Words: 2922 - Pages: 12

Free Essay

Moose Dragon Is Very Strong

...Therapy Solution focused Brief Therapy (SFBT) (Pichot, 2003) is a goal-directed collaborative approach to psychotherapeutic change that is conducted through direct observation of clients' responses to a series of precisely constructed questions. (De Shazer, 2007) Based upon social constructionist thinking and Wittgensteinian philosophy SFBT focuses on addressing what clients want to achieve exploring the history and provenance of problems. Solution Focus Therapy sessions typically focus on the present and future, focusing on the past only to the degree necessary for communicating empathy and accurate understanding of the clients concerns (Berg I. K., 2002) The solution-focused brief therapy approach grew from the work of American social workers Steve de Shazer, Insoo Kim Berg, and their team at the Milwaukee Brief Family Therapy Center (BFTC) in Milwaukee, Wisconsin. A private training and therapy institute, BFTC was started by dissatisfied former staff members from a Milwaukee agency who were interested in exploring brief therapy approaches then being developed at the Mental Research Institute (MRI) in Palo Alto, California. The initial group included married partners, Steve de Shazer, Insoo Berg, Jim Derks, Elam Nunnally, Marilyn La Court and Eve Lipchik. Their students included John Walter, Jane Peller, Michele Weiner-Davis and Yvonne Dolan. Steve de Shazer and Berg, primary developers of the approach, co-authored an update of SFBT in 2007, shortly before their......

Words: 7795 - Pages: 32

Premium Essay

Selcting a Diagnosis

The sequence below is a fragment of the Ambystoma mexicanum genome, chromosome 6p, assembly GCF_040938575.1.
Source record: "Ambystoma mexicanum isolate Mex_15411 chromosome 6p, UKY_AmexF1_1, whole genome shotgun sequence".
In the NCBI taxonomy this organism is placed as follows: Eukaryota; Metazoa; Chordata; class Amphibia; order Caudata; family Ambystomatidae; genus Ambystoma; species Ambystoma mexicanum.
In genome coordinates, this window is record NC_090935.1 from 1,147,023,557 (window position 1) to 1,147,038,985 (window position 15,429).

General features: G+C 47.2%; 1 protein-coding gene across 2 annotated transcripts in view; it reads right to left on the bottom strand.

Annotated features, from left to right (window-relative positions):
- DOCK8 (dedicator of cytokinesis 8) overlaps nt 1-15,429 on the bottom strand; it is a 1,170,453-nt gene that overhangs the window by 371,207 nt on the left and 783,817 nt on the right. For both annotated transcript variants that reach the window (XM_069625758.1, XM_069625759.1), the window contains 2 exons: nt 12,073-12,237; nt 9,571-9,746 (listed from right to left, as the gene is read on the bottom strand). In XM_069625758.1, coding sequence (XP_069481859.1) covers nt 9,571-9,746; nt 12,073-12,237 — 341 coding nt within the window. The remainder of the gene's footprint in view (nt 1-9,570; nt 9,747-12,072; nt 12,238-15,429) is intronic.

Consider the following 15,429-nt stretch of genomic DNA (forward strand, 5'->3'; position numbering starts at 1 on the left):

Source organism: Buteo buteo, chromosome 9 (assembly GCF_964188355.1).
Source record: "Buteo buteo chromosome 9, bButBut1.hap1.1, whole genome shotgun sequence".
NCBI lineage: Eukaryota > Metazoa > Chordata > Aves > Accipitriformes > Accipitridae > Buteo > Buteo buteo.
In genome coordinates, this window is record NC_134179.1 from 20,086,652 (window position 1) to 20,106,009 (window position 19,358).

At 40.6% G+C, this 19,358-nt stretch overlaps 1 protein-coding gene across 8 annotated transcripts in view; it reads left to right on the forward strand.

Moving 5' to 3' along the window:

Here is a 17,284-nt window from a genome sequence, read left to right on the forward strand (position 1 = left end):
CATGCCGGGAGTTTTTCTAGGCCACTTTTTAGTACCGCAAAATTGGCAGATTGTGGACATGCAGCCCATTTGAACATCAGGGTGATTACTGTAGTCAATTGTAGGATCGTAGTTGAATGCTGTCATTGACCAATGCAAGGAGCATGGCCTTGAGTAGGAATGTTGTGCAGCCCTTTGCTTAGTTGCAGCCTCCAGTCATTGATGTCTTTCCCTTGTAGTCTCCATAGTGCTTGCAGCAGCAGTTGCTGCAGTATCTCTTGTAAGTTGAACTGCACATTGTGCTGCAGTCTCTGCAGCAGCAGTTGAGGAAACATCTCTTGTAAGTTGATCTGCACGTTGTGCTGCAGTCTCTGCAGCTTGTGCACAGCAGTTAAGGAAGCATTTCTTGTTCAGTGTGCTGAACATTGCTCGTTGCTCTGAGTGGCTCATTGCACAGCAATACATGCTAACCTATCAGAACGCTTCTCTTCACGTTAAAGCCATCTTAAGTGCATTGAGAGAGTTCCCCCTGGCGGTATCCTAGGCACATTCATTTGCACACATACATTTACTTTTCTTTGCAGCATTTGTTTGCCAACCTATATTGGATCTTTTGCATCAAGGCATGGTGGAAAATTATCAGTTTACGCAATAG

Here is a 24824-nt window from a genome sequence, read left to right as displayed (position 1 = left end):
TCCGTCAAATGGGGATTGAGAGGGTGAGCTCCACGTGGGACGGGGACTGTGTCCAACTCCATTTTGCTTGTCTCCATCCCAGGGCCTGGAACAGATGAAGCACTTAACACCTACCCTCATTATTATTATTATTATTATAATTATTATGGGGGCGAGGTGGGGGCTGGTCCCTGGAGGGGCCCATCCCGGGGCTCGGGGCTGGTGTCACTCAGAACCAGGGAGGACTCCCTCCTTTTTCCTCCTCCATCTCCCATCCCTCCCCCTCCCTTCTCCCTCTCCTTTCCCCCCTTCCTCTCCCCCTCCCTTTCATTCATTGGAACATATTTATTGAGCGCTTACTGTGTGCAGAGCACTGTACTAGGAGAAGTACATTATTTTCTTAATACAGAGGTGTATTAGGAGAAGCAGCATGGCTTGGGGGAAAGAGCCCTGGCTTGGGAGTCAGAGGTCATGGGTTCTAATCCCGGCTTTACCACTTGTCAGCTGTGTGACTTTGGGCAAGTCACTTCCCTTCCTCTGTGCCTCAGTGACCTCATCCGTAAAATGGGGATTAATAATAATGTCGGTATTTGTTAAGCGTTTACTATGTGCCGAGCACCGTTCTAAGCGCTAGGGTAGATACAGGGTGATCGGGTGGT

...Brief Therapy (SFBT), has been found to be an effective short-term approach to use in school settings (Birdsall & Miller, 2002 Piercy, Lipchik, and Kiser (2000) echoed this sentiment and stated “solution-focused clinicians need to know how to acknowledge, join with, and respond to client emotions as well as thoughts and actions” (p. 26). . Young and Holdorf’s (2003) study found SFBT to be an approach that avoids creating dependence, a significant requirement for attaining longterm success of an intervention. Thus, these studies provided support for counselors’ use of SFBT with students in school settings. The five questions of solution-focused method including (a) coping questions, (b) exception-finding questions, (c) the miracle question, (d) scaling questions, and (e) task-development questions. Gingerich and Eisengart (2000) critically reviewed all of the controlled outcome studies of SFBT through 1999 to evaluate the extent to which the theory has received empirical support. Of the 15 studies reviewed, 5 were well-controlled, and all 5 showed positive outcomes. Newsome and Kelly (2004) described an eight-week SFBT intervention designed for grandparents who are raising schoolaged grandchildren. They affirmed the approach offers “promise as a time-sensitive, goal-oriented approach with grandparents” (p. 81). Campbell, Elder, Gallagher, Simon, and Taylor (1999) proposed compliments serve as important therapeutic tools with the use of SFBT.......